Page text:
Probably the biggest difference between the 2019 Ravens offense and the 2020 Ravens offense was their offensive line play. The Ravens knew going into the season they wouldn’t have right guard Marshal Yanda, who retired after being one of the best players at his position throughout his career, including a 2019 season in which he ranked 4th among guards on PFF and was an underrated part of the Ravens’ offensive success. With him being replaced by players who had never seen any significant action in their career before, it was understandable this line would drop off in 2020, but things got significantly worse when the Ravens also lost left tackle Ronnie Stanley for the season in week 8.
Stanley was PFF’s 3rd ranked offensive tackle in 2019, so his loss after just 312 snaps in 6 games was arguably an even bigger loss than Yanda. The Ravens were able to move right tackle Orlando Brown to the left side, where he continued his above average play, but he was still an obvious downgrade from one of the best left tackles in the league, while Brown’s replacement on the right side was underwhelming career journeyman DJ Fluker, who the Ravens were lucky to get middling play out of in 8 starts.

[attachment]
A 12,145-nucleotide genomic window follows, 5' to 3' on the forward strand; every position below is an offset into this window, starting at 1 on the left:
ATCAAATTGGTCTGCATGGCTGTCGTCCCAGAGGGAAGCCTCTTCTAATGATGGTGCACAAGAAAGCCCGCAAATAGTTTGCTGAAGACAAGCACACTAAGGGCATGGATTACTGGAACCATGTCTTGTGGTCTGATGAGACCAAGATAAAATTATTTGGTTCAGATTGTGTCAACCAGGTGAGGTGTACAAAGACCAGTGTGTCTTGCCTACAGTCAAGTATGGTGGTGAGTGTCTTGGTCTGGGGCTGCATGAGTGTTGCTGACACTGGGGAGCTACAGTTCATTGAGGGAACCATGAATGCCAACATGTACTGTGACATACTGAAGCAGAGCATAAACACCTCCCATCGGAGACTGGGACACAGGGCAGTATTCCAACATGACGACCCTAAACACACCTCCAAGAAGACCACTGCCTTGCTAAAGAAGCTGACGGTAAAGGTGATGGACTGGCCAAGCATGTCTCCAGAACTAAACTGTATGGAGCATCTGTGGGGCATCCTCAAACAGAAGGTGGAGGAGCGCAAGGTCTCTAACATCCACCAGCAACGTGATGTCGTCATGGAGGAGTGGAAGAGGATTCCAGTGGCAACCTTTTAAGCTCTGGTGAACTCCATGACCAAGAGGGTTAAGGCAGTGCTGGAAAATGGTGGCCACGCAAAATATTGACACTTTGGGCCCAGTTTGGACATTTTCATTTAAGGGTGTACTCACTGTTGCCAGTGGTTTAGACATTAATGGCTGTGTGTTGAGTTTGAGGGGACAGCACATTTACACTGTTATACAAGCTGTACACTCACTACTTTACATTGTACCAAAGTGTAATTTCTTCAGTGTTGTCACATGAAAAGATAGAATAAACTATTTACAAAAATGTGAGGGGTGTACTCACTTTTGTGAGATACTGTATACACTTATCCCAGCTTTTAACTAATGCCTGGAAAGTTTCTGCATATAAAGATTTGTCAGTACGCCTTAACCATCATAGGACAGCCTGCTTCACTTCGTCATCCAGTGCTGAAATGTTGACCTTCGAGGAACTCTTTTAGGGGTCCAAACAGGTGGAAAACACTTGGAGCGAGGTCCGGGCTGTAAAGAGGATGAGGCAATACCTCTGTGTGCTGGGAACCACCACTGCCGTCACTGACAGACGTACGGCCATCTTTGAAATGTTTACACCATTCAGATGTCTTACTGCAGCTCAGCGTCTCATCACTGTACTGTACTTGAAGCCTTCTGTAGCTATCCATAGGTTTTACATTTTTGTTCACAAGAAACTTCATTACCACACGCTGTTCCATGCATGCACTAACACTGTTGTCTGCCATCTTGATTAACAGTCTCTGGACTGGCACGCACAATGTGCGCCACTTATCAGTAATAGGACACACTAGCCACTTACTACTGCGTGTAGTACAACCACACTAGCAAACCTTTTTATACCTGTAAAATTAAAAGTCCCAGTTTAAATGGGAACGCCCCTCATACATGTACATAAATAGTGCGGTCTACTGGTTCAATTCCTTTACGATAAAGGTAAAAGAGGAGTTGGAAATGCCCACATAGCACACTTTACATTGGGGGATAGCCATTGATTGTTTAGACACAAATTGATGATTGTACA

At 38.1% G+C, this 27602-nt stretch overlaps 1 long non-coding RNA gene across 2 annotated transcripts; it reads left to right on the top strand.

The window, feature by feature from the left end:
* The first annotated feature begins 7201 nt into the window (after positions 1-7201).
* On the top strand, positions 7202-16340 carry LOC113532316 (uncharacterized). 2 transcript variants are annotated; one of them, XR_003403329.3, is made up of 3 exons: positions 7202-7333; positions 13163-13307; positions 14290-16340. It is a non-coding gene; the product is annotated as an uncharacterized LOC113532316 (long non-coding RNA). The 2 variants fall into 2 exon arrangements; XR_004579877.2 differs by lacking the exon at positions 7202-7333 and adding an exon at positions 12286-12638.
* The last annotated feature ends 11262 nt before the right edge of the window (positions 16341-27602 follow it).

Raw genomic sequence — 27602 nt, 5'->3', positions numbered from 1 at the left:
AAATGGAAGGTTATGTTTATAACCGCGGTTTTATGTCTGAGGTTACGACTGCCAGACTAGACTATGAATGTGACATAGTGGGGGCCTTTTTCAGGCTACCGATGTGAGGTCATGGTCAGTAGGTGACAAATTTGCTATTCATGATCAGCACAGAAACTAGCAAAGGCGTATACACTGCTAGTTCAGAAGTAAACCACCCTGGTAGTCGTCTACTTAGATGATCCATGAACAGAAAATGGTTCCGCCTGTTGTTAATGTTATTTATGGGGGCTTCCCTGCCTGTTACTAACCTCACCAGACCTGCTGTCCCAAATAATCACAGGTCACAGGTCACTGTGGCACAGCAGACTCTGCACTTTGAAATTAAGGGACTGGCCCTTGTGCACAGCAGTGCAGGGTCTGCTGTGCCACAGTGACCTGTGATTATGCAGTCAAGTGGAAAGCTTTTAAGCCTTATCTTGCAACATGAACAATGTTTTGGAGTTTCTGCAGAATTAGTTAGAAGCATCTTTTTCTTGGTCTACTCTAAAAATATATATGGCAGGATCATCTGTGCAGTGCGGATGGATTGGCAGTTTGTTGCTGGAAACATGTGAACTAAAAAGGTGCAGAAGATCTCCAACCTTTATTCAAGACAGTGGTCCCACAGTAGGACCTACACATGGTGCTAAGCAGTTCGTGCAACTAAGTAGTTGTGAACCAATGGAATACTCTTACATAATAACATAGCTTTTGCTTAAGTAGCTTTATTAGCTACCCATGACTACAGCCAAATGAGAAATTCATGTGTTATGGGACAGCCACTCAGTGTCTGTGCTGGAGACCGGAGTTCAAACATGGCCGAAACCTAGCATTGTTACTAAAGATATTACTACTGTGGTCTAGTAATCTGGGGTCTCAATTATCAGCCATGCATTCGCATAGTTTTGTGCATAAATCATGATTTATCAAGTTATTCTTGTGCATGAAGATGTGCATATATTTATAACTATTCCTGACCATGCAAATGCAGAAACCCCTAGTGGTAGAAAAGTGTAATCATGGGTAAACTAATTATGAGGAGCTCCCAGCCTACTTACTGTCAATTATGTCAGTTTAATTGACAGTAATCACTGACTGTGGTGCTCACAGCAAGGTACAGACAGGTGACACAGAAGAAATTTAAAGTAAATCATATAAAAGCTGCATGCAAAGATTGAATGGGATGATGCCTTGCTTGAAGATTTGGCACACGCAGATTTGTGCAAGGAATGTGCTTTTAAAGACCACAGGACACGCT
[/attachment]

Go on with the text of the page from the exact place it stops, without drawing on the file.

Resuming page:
Stanley will return this season and, only in his age 27 season, I would expect the former 6th overall pick to bounce back mostly to form, finishing in the top-16 among offensive tackles on PFF in three straight seasons, including last season’s injury shortened campaign. However, he is expected to be the only starter from that 2019 group that lines up in their original spot. Some of that was planned, like the Ravens letting center Matt Skura, who has been injury plagued and middling at past over the past two seasons, leave as a free agent this off-season and replacing him by using a 3rd round pick on guard Ben Cleveland and moving left guard Bradley Bozeman inside to center.
Both Cleveland and Bozeman will be new starters at their position, but Bozeman was only a middling starter at left guard in 2019 and 2020, the only two seasons of his career in which he’s been a starter, and the 2018 6th round pick may benefit from a move inside to center for his fourth season in the league, while it wouldn’t take much for Cleveland to be an upgrade on Skura, even as a third round rookie, so the fact that the Ravens have changed starters from their 2019 group at these two spots is not a huge deal.